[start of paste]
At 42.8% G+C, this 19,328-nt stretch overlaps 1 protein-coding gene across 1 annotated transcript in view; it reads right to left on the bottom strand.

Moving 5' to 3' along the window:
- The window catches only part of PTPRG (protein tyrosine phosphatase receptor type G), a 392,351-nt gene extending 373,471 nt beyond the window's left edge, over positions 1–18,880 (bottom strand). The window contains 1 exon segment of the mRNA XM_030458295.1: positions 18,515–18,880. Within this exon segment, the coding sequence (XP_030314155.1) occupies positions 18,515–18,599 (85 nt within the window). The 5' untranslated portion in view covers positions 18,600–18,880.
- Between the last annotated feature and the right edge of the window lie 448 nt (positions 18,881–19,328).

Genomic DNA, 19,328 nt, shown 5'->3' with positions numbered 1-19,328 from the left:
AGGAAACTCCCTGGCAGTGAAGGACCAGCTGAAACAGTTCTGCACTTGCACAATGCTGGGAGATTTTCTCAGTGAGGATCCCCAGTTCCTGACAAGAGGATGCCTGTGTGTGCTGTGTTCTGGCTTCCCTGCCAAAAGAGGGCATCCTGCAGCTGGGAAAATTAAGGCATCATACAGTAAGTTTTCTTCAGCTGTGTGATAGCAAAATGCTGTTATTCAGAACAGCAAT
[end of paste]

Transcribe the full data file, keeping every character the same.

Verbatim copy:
At 42.8% G+C, this 19,328-nt stretch overlaps 1 protein-coding gene across 1 annotated transcript in view; it reads right to left on the bottom strand.

Moving 5' to 3' along the window:
- The window catches only part of PTPRG (protein tyrosine phosphatase receptor type G), a 392,351-nt gene extending 373,471 nt beyond the window's left edge, over positions 1–18,880 (bottom strand). The window contains 1 exon segment of the mRNA XM_030458295.1: positions 18,515–18,880. Within this exon segment, the coding sequence (XP_030314155.1) occupies positions 18,515–18,599 (85 nt within the window). The 5' untranslated portion in view covers positions 18,600–18,880.
- Between the last annotated feature and the right edge of the window lie 448 nt (positions 18,881–19,328).

Genomic DNA, 19,328 nt, shown 5'->3' with positions numbered 1-19,328 from the left:
AGGAAACTCCCTGGCAGTGAAGGACCAGCTGAAACAGTTCTGCACTTGCACAATGCTGGGAGATTTTCTCAGTGAGGATCCCCAGTTCCTGACAAGAGGATGCCTGTGTGTGCTGTGTTCTGGCTTCCCTGCCAAAAGAGGGCATCCTGCAGCTGGGAAAATTAAGGCATCATACAGTAAGTTTTCTTCAGCTGTGTGATAGCAAAATGCTGTTATTCAGAACAGCAAT